Indexed on: 01 Sep '07Published on: 01 Sep '07Published in: Hydrobiologia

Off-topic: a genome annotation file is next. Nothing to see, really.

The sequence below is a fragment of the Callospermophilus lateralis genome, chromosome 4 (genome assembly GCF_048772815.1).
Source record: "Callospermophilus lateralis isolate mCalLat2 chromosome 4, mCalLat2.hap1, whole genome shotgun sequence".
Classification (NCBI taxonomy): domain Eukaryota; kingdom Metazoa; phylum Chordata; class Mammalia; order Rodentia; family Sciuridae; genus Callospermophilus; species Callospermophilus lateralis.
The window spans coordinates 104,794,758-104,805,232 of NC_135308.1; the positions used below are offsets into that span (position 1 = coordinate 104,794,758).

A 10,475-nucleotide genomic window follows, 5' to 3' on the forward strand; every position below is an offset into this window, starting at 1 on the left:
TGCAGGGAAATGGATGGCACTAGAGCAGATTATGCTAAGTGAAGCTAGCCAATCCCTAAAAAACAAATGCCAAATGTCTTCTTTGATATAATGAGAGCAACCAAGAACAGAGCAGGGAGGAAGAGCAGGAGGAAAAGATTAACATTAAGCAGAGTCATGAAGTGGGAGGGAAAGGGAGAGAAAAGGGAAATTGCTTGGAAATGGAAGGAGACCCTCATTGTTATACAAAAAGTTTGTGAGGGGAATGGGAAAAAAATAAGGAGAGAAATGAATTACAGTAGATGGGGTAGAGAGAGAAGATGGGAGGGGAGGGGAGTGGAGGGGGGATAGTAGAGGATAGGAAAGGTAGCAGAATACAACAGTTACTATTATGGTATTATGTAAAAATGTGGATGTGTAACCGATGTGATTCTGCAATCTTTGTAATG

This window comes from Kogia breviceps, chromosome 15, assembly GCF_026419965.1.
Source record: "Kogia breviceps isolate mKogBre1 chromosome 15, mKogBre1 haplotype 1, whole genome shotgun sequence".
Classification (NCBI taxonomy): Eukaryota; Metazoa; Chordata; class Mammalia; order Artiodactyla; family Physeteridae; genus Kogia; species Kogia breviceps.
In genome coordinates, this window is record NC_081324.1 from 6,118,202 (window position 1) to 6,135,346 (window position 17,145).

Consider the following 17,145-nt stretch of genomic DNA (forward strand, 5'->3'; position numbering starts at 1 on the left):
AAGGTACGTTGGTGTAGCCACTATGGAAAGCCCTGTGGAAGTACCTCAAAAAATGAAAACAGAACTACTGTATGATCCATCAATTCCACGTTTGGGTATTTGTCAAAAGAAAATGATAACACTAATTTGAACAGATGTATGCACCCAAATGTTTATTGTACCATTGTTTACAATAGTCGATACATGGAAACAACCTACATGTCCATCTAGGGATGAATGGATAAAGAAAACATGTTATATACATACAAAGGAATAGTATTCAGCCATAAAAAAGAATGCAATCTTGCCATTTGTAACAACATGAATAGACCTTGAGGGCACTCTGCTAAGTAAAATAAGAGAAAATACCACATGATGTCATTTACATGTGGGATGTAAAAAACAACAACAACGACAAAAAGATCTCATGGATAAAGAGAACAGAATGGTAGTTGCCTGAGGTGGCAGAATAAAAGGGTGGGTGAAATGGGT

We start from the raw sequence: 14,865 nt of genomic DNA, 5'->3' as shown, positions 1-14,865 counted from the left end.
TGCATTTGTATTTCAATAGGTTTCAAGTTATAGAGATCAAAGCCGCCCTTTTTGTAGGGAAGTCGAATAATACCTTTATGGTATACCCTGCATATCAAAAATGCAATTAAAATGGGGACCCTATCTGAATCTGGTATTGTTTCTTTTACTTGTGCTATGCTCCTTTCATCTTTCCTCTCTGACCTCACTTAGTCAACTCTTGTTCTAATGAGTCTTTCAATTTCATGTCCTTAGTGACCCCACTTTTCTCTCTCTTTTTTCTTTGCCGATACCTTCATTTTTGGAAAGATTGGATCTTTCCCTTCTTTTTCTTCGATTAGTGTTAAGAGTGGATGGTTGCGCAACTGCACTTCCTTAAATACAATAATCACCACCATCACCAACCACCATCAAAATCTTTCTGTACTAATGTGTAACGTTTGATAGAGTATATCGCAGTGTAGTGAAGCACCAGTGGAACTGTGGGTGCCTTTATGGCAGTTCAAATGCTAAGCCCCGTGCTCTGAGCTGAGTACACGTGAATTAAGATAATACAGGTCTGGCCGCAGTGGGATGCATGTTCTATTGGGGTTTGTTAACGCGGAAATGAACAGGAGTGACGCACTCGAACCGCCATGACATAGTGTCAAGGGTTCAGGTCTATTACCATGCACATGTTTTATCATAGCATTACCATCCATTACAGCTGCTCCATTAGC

Temporal and spatial variability of the Abra alba–Pectinaria koreni and Macoma balthica communities was examined in the northern part of the Seine estuary (North Channel) over different space and time scales in order to assess the role that the hydrologic regime and/or anthropogenic influences play in defining benthic communities over time. Sediment in the North Channel displayed strong spatial and temporal variability, sustained by intense sediment transport episodes. Total macrobenthic abundances ranged widely on the course of the year and there was no evidence of a seasonal signal for the density fluctuations, whatever the spatial scale considered. The bio-sedimentary dynamics can be divided into two periods: the first corresponds to the high flow rate period (January–May) during which fauna is influenced by fine silt/clay deposition, and the second to the low flow rate period (June–December) during which sandy deposits prevail. Despite the absence of significant correlations between sediment composition and abundance, episodes of sediment transport seem to be an important structuring mechanism in the Seine estuary. As a consequence, the faunal composition varied throughout the year. The winter and spring fauna, characterised by species living on muddy fine-sands or muds, were enriched during the summer and autumn by species living in clean fine sand, such as Donax vittatus, Nephtys cirrosa or Spio decoratus, mainly represented by adult individuals. Secondary settlement of drifters may explain the rapid structuration of assemblages a few days after the sandy deposits. Our results suggest the importance of the bentho-pelagic coupling, primarily induced by the sedimentary instability, on the macrobenthic fauna dynamics. The intra-annual variability of assemblages at the mouth of the Seine river and the silted situation of the North Channel might simply be the result of the silting up and alteration of the inner estuary, generated by several decades of man-made modifications and natural processes.